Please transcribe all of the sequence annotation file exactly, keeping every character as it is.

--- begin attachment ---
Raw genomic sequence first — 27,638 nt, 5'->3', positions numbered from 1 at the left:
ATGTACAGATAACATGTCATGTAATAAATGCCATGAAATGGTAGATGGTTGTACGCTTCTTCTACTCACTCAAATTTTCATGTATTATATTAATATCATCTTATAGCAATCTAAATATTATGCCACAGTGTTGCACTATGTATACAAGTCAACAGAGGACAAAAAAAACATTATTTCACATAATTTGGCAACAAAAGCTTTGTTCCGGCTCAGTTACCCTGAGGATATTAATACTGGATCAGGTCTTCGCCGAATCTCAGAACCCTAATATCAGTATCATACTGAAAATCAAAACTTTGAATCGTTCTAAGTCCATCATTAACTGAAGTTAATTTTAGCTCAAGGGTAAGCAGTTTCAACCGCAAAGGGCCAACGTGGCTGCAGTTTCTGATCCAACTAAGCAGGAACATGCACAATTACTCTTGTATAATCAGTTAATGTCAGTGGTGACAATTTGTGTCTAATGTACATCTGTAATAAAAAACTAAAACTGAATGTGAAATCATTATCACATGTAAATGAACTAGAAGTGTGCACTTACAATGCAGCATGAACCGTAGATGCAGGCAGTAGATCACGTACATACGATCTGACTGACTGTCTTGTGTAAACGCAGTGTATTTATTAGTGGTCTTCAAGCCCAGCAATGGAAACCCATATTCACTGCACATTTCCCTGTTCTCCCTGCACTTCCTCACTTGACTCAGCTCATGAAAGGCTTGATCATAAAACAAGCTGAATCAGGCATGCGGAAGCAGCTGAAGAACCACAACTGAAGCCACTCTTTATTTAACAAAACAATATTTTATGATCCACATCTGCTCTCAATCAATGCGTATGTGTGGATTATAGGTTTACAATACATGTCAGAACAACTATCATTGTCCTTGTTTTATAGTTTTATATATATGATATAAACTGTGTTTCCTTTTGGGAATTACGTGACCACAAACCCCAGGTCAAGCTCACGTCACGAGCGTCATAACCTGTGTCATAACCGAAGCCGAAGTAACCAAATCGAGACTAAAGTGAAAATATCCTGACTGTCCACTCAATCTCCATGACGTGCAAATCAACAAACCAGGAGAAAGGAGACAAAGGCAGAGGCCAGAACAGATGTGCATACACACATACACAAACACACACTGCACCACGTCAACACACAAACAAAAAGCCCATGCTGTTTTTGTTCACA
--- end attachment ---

Raw genomic sequence first — 27,638 nt, 5'->3', positions numbered from 1 at the left:
ATGTACAGATAACATGTCATGTAATAAATGCCATGAAATGGTAGATGGTTGTACGCTTCTTCTACTCACTCAAATTTTCATGTATTATATTAATATCATCTTATAGCAATCTAAATATTATGCCACAGTGTTGCACTATGTATACAAGTCAACAGAGGACAAAAAAAACATTATTTCACATAATTTGGCAACAAAAGCTTTGTTCCGGCTCAGTTACCCTGAGGATATTAATACTGGATCAGGTCTTCGCCGAATCTCAGAACCCTAATATCAGTATCATACTGAAAATCAAAACTTTGAATCGTTCTAAGTCCATCATTAACTGAAGTTAATTTTAGCTCAAGGGTAAGCAGTTTCAACCGCAAAGGGCCAACGTGGCTGCAGTTTCTGATCCAACTAAGCAGGAACATGCACAATTACTCTTGTATAATCAGTTAATGTCAGTGGTGACAATTTGTGTCTAATGTACATCTGTAATAAAAAACTAAAACTGAATGTGAAATCATTATCACATGTAAATGAACTAGAAGTGTGCACTTACAATGCAGCATGAACCGTAGATGCAGGCAGTAGATCACGTACATACGATCTGACTGACTGTCTTGTGTAAACGCAGTGTATTTATTAGTGGTCTTCAAGCCCAGCAATGGAAACCCATATTCACTGCACATTTCCCTGTTCTCCCTGCACTTCCTCACTTGACTCAGCTCATGAAAGGCTTGATCATAAAACAAGCTGAATCAGGCATGCGGAAGCAGCTGAAGAACCACAACTGAAGCCACTCTTTATTTAACAAAACAATATTTTATGATCCACATCTGCTCTCAATCAATGCGTATGTGTGGATTATAGGTTTACAATACATGTCAGAACAACTATCATTGTCCTTGTTTTATAGTTTTATATATATGATATAAACTGTGTTTCCTTTTGGGAATTACGTGACCACAAACCCCAGGTCAAGCTCACGTCACGAGCGTCATAACCTGTGTCATAACCGAAGCCGAAGTAACCAAATCGAGACTAAAGTGAAAATATCCTGACTGTCCACTCAATCTCCATGACGTGCAAATCAACAAACCAGGAGAAAGGAGACAAAGGCAGAGGCCAGAACAGATGTGCATACACACATACACAAACACACACTGCACCACGTCAACACACAAACAAAAAGCCCATGCTGTTTTTGTTCACA